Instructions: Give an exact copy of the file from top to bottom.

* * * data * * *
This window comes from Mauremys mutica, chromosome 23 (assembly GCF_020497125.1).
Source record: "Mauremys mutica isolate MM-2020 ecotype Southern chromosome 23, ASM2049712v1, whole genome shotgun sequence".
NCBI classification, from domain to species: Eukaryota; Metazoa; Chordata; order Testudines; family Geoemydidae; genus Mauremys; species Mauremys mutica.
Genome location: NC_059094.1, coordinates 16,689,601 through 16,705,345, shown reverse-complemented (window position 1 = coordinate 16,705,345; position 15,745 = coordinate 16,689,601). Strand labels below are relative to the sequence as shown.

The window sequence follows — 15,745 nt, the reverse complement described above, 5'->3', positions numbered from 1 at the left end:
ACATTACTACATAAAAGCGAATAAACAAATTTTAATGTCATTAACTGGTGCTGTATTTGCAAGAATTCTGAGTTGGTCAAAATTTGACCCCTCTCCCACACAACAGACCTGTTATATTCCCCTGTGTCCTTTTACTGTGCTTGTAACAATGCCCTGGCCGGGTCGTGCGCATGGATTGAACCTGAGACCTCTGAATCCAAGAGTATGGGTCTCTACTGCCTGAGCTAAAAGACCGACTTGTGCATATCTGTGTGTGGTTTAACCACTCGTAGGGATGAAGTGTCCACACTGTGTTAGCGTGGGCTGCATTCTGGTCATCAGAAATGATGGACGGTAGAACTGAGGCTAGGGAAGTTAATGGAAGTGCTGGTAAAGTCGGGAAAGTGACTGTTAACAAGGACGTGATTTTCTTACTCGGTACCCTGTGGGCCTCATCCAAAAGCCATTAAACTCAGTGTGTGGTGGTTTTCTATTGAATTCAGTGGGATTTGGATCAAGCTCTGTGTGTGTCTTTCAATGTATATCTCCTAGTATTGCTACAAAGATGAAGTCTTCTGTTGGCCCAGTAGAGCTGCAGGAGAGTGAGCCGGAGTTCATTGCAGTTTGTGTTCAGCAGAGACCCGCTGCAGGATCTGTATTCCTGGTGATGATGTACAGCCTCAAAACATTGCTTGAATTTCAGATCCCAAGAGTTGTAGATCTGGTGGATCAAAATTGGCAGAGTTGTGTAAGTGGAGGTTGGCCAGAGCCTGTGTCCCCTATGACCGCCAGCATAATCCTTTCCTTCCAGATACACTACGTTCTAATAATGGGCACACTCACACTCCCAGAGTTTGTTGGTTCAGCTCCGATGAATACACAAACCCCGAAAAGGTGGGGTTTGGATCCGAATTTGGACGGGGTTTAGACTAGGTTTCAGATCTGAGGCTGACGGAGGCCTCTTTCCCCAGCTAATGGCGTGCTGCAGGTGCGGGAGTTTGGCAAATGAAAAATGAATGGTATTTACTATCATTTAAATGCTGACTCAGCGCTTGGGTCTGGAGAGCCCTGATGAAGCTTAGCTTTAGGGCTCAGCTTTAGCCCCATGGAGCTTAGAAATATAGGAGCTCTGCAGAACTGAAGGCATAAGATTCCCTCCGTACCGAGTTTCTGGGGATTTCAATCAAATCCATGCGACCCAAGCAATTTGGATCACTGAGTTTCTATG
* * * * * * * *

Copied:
This window comes from Mauremys mutica, chromosome 23 (assembly GCF_020497125.1).
Source record: "Mauremys mutica isolate MM-2020 ecotype Southern chromosome 23, ASM2049712v1, whole genome shotgun sequence".
NCBI classification, from domain to species: Eukaryota; Metazoa; Chordata; order Testudines; family Geoemydidae; genus Mauremys; species Mauremys mutica.
Genome location: NC_059094.1, coordinates 16,689,601 through 16,705,345, shown reverse-complemented (window position 1 = coordinate 16,705,345; position 15,745 = coordinate 16,689,601). Strand labels below are relative to the sequence as shown.

The window sequence follows — 15,745 nt, the reverse complement described above, 5'->3', positions numbered from 1 at the left end:
ACATTACTACATAAAAGCGAATAAACAAATTTTAATGTCATTAACTGGTGCTGTATTTGCAAGAATTCTGAGTTGGTCAAAATTTGACCCCTCTCCCACACAACAGACCTGTTATATTCCCCTGTGTCCTTTTACTGTGCTTGTAACAATGCCCTGGCCGGGTCGTGCGCATGGATTGAACCTGAGACCTCTGAATCCAAGAGTATGGGTCTCTACTGCCTGAGCTAAAAGACCGACTTGTGCATATCTGTGTGTGGTTTAACCACTCGTAGGGATGAAGTGTCCACACTGTGTTAGCGTGGGCTGCATTCTGGTCATCAGAAATGATGGACGGTAGAACTGAGGCTAGGGAAGTTAATGGAAGTGCTGGTAAAGTCGGGAAAGTGACTGTTAACAAGGACGTGATTTTCTTACTCGGTACCCTGTGGGCCTCATCCAAAAGCCATTAAACTCAGTGTGTGGTGGTTTTCTATTGAATTCAGTGGGATTTGGATCAAGCTCTGTGTGTGTCTTTCAATGTATATCTCCTAGTATTGCTACAAAGATGAAGTCTTCTGTTGGCCCAGTAGAGCTGCAGGAGAGTGAGCCGGAGTTCATTGCAGTTTGTGTTCAGCAGAGACCCGCTGCAGGATCTGTATTCCTGGTGATGATGTACAGCCTCAAAACATTGCTTGAATTTCAGATCCCAAGAGTTGTAGATCTGGTGGATCAAAATTGGCAGAGTTGTGTAAGTGGAGGTTGGCCAGAGCCTGTGTCCCCTATGACCGCCAGCATAATCCTTTCCTTCCAGATACACTACGTTCTAATAATGGGCACACTCACACTCCCAGAGTTTGTTGGTTCAGCTCCGATGAATACACAAACCCCGAAAAGGTGGGGTTTGGATCCGAATTTGGACGGGGTTTAGACTAGGTTTCAGATCTGAGGCTGACGGAGGCCTCTTTCCCCAGCTAATGGCGTGCTGCAGGTGCGGGAGTTTGGCAAATGAAAAATGAATGGTATTTACTATCATTTAAATGCTGACTCAGCGCTTGGGTCTGGAGAGCCCTGATGAAGCTTAGCTTTAGGGCTCAGCTTTAGCCCCATGGAGCTTAGAAATATAGGAGCTCTGCAGAACTGAAGGCATAAGATTCCCTCCGTACCGAGTTTCTGGGGATTTCAATCAAATCCATGCGACCCAAGCAATTTGGATCACTGAGTTTCTATG